An observational study of ballooning in large spiders: Nanoscale multifibers enable large spiders’ soaring flight
The physical mechanism of aerial dispersal of spiders, “ballooning behavior,” is still unclear because of the lack of serious scientific observations and experiments. Therefore, as a first step in clarifying the phenomenon, we studied the ballooning behavior of relatively large spiders (heavier than 5 mg) in nature. Additional wind tunnel tests to identify ballooning silks were implemented in the laboratory. From our observation, it seems obvious that spiders actively evaluate the condition of the wind with their front leg (leg I) and wait for the preferable wind condition for their ballooning takeoff. In the wind tunnel tests, as-yet-unknown physical properties of ballooning fibers (length, thickness, and number of fibers) were identified. Large spiders, 16–20 mg Xysticus spp., spun 50–60 nanoscale fibers, with a diameter of 121–323 nm. The length of these threads was 3.22 ± 1.31 m (N = 22). These physical properties of ballooning fibers can explain the ballooning of large spiders with relatively light updrafts, 0.1–0.5 m s−1, which exist in a light breeze of 1.5–3.3 m s−1. Additionally, in line with previous research on turbulence in atmospheric boundary layers and from our wind measurements, it is hypothesized that spiders use the ascending air current for their aerial dispersal, the “ejection” regime, which is induced by hairpin vortices in the atmospheric boundary layer turbulence. This regime is highly correlated with lower wind speeds. This coincides well with the fact that spiders usually balloon when the wind speed is lower than 3 m s−1.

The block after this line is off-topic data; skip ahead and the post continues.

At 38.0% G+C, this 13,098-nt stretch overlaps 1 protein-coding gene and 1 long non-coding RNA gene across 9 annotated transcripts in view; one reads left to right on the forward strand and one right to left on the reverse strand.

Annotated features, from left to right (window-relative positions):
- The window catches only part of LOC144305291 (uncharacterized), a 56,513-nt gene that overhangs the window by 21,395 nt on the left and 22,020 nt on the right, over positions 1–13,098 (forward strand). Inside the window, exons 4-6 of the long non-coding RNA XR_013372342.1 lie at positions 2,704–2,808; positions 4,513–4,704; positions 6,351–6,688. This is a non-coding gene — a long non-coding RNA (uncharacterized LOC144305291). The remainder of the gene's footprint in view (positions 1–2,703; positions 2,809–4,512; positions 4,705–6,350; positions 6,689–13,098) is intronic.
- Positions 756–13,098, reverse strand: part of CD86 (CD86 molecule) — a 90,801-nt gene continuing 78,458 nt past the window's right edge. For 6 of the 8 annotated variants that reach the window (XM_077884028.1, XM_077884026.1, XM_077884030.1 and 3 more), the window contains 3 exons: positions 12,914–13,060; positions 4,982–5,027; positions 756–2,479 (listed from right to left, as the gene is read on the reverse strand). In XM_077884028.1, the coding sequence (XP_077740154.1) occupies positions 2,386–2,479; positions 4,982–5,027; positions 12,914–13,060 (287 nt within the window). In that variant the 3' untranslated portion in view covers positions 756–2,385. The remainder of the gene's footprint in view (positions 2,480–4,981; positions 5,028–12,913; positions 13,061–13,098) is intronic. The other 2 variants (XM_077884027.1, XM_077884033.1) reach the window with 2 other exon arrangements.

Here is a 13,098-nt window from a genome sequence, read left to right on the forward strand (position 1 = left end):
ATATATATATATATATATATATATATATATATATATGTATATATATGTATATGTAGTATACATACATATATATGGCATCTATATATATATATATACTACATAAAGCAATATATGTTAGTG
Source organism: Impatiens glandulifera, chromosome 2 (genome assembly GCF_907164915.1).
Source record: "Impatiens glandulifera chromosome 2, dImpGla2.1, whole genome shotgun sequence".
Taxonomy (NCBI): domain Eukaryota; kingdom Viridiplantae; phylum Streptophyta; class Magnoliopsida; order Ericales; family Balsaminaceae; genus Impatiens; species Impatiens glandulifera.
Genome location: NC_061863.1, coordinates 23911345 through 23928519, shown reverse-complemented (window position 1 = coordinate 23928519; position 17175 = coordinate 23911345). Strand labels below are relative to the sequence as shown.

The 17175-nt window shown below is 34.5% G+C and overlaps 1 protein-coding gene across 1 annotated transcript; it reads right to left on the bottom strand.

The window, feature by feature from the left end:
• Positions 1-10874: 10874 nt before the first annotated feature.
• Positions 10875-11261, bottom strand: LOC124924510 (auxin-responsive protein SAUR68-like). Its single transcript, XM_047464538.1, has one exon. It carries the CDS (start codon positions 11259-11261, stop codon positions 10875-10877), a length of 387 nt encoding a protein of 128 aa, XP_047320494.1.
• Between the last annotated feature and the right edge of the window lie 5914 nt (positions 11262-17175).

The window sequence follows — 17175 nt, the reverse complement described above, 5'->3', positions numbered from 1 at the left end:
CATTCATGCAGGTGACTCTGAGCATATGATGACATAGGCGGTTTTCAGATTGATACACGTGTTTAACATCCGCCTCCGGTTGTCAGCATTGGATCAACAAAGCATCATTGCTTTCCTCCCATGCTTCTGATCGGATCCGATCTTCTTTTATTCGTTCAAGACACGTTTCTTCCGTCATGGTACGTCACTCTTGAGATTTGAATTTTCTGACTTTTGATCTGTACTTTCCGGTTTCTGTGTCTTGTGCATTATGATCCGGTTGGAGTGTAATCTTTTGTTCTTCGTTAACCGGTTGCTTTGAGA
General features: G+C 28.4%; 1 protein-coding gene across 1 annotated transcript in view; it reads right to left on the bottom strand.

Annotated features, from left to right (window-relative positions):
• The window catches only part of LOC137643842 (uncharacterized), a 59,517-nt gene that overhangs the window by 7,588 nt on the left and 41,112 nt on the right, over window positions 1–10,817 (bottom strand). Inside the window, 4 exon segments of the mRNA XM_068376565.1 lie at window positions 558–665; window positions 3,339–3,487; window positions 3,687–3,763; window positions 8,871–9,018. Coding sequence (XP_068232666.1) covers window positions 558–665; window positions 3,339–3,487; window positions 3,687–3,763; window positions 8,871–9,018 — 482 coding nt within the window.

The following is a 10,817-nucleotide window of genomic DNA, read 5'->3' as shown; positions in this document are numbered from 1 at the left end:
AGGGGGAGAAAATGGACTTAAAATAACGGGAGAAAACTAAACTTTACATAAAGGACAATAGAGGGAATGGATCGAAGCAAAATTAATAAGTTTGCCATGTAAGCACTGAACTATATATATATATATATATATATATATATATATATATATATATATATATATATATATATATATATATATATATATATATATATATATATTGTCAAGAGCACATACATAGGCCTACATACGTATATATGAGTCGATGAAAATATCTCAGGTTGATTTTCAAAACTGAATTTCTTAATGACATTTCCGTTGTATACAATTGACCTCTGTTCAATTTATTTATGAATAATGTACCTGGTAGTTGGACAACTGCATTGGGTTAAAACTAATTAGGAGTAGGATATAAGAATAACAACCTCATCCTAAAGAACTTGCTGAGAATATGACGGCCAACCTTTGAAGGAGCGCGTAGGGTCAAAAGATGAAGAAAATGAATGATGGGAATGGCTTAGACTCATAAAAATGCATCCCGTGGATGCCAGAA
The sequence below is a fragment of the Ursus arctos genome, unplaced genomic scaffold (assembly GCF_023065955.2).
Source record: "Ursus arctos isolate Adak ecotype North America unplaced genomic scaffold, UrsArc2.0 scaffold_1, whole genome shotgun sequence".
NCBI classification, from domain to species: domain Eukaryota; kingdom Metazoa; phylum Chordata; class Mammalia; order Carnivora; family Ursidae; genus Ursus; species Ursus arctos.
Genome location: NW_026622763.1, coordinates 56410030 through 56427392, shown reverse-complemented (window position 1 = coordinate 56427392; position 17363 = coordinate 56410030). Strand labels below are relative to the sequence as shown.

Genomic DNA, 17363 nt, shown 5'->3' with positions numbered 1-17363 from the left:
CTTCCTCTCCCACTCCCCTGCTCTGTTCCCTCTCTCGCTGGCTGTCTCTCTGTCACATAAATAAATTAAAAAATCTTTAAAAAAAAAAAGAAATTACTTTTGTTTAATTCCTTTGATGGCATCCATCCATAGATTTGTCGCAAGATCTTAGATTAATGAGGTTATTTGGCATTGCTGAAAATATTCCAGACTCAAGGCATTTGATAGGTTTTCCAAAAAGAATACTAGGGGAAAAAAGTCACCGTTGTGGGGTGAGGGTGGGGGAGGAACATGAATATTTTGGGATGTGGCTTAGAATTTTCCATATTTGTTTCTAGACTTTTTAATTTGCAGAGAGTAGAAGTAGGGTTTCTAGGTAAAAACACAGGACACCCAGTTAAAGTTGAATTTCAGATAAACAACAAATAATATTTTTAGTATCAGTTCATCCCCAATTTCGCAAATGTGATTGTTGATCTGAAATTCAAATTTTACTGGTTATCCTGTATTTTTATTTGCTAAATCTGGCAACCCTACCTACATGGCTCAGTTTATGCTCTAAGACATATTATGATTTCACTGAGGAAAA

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Published in: PLOS Biology, 10.1371/journal.pbio.2004405, PLOS